There was still ten minutes to go until kick-off in Zagreb, Yugoslavia, when the fans of Dinamo Zagreb crashed through the metal fences that separated the stands from the pitch.
The Croatian ultras, the Bad Blue Boys, had been trading insults with their most bitter rivals, Red Star Belgrade, and sporadic violence had broken out throughout the stadium.
What happened next was described by sports journalist Boris Mutić as a “circle of hell”, as riots that began in the ground spilt onto the streets. In perhaps the most infamous incident, Zvonimir Boban, Dinamo’s captain, waded into the crowd to stop a police officer attacking a fan.
Within a year, the ultras of the Croat Bad Blue Boys and the Serb Delije were fighting each other on the battlefield, after Croatia declared independence and ended up in a war with Yugoslavia.
With the Red Star Belgrade fans that day was Željko "Arkan" Ražnatović, the head of the Delije hooligans and later supreme commander of the Serb Volunteer Guard.
30 years on, and May 13, 1990, is still ranked among the most infamous football games in history: perhaps the only European football game in history credited with "starting a war".
Certainly by the Bad Blue Boys, whose ranks were among the first to join the paramilitary groups that fought in the Balkan conflicts, which killed more than 20,000 people between 1992 and 1995.
On a monument commemorating the riot outside Maksimir Stadium in Zagreb, a plaque pays tribute to "Dinamo fans for whom the war started on May 13, 1990, and ended with them laying down their lives on the altar of the Croatian homeland.”
The reality, of course, is more complicated.
“There is no doubt that sports in late-socialist Yugoslavia can be described as a ‘national motor’ and that the Maksimir riots reflected the political tensions which existed and were developing in the socialist federation at that time,” Dario Brentin, an associate researcher at the Centre of Southeast European Studies of the University of Graz, told Euronews.
“[But] the ‘war’ definitely did not start at Maksimir on May 13 1990.”
In fact, there were a number of other football-related controversies that happened over the course of that summer in the former Yugoslavia and which aided the slide into conflict.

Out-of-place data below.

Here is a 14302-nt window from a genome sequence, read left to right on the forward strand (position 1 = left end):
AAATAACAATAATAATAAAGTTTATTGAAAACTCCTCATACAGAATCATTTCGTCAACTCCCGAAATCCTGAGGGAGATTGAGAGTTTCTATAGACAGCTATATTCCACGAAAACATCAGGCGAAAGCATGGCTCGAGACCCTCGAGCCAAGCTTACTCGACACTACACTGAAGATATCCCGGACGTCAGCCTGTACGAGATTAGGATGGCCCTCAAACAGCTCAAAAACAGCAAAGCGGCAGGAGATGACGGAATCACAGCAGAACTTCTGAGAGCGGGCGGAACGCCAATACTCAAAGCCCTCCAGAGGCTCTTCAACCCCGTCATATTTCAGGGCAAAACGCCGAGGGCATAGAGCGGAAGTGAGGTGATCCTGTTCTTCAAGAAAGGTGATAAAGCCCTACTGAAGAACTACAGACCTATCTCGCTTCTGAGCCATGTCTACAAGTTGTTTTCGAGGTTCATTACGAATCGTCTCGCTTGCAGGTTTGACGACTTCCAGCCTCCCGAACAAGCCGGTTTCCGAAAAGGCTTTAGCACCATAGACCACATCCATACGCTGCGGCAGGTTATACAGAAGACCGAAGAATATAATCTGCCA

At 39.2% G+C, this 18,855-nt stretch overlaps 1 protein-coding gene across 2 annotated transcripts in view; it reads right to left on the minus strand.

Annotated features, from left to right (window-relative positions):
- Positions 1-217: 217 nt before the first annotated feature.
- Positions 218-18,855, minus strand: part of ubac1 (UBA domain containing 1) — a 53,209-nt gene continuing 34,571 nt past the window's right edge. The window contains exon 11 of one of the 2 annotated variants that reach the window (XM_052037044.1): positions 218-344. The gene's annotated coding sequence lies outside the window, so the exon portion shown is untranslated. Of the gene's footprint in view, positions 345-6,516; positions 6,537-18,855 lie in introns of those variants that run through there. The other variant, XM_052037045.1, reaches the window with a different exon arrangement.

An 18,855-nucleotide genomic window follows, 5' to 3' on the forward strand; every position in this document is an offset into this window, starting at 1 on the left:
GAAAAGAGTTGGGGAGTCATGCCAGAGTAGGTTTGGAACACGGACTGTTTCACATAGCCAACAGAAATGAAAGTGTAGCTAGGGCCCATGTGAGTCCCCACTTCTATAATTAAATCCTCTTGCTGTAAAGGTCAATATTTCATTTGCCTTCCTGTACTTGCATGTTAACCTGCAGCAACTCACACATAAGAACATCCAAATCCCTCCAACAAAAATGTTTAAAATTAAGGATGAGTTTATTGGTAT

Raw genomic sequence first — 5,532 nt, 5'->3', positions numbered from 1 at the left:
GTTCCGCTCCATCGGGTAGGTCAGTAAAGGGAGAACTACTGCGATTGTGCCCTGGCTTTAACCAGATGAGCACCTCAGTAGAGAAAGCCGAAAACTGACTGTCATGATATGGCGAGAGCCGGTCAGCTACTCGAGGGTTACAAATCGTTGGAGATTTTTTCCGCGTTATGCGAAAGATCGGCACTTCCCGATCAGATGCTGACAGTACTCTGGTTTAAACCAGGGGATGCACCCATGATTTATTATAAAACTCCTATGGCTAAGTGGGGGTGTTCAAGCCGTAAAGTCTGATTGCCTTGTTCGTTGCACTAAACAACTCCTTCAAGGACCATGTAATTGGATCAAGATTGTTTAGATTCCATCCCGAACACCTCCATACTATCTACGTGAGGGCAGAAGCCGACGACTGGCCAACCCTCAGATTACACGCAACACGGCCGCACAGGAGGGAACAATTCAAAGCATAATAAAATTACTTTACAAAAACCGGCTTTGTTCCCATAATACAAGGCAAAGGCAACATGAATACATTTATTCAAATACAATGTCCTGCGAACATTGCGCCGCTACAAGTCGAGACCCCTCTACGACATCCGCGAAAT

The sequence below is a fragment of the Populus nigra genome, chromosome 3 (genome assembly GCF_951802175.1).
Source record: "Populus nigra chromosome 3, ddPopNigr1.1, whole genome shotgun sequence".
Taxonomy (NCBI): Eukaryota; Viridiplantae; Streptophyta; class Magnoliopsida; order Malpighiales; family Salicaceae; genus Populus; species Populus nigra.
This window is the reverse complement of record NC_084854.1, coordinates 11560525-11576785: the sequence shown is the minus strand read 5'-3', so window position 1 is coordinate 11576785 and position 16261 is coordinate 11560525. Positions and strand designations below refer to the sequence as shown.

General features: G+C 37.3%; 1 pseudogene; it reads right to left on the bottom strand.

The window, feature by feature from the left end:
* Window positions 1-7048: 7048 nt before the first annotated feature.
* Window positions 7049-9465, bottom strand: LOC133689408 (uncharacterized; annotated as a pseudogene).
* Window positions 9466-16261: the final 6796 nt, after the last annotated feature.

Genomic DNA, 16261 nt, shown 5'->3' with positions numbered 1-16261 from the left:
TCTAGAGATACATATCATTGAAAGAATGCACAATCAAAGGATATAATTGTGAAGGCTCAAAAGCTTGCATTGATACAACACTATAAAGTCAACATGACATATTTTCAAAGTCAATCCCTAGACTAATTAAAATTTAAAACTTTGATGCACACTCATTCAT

On June 3 during a World Cup qualifier against the Netherlands, a mostly Croat crowd “shouted down the Yugoslav national anthem, insulted Yugoslav players, cheered for the opposition and jeered national coach Ivica Osim.
In September 1990, Hajduk Split fans burned the Yugoslav flag during a league game and raised the black-and-white checked Croatian flag, while chanting for independence.
For Brentin, the fascination around what happened on 13 May 1990 is understandable - there are not many occasions in European history when a football game is said to have started a war - but a result has been a lack of perspective on cause and consequence of the event.
"The mythologised narrative has been furthermore widely popularised amongst football fans (and beyond) through documentaries, journalistic pieces and football fanzines,” he said.
Over the years, the question of attendance at Maksimir has become important in certain circles for both Croats and Serbs. Aleksandar Vučić, the current president of Serbia, has claimed to have been there on May 13, 1990, in an attempt to bolster his man-of-the-people image.
"It's a bit like the Sex Pistols gig in 1976 at the Manchester Free Trade Hall," said James Montague, a football writer and author of 1312: Among the Ultras.
"A lot of people claim they were there, and that's because for a lot of ultranationalists it was a very significant moment. It marked the descent into ultranationalistic conflict."